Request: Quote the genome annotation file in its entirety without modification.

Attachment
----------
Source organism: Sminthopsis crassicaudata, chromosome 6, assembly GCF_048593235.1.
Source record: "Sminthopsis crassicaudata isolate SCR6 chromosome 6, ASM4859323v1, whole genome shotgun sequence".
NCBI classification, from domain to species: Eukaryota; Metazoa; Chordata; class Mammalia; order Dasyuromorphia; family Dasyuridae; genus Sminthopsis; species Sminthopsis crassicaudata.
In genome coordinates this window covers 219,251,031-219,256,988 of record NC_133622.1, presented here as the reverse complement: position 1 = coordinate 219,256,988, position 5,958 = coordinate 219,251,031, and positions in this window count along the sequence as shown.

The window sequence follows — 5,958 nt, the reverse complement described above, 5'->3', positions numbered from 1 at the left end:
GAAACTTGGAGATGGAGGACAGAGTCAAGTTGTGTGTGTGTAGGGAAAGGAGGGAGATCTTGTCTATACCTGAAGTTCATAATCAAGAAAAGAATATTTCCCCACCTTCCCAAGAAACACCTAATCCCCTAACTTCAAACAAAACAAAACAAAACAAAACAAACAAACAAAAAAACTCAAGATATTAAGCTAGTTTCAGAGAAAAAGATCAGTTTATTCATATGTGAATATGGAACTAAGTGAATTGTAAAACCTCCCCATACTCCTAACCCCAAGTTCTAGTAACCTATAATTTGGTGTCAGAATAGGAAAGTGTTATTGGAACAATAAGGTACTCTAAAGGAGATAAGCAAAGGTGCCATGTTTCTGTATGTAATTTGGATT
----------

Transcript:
Source organism: Sminthopsis crassicaudata, chromosome 6, assembly GCF_048593235.1.
Source record: "Sminthopsis crassicaudata isolate SCR6 chromosome 6, ASM4859323v1, whole genome shotgun sequence".
NCBI classification, from domain to species: Eukaryota; Metazoa; Chordata; class Mammalia; order Dasyuromorphia; family Dasyuridae; genus Sminthopsis; species Sminthopsis crassicaudata.
In genome coordinates this window covers 219,251,031-219,256,988 of record NC_133622.1, presented here as the reverse complement: position 1 = coordinate 219,256,988, position 5,958 = coordinate 219,251,031, and positions in this window count along the sequence as shown.

The window sequence follows — 5,958 nt, the reverse complement described above, 5'->3', positions numbered from 1 at the left end:
GAAACTTGGAGATGGAGGACAGAGTCAAGTTGTGTGTGTGTAGGGAAAGGAGGGAGATCTTGTCTATACCTGAAGTTCATAATCAAGAAAAGAATATTTCCCCACCTTCCCAAGAAACACCTAATCCCCTAACTTCAAACAAAACAAAACAAAACAAAACAAACAAACAAAAAAACTCAAGATATTAAGCTAGTTTCAGAGAAAAAGATCAGTTTATTCATATGTGAATATGGAACTAAGTGAATTGTAAAACCTCCCCATACTCCTAACCCCAAGTTCTAGTAACCTATAATTTGGTGTCAGAATAGGAAAGTGTTATTGGAACAATAAGGTACTCTAAAGGAGATAAGCAAAGGTGCCATGTTTCTGTATGTAATTTGGATT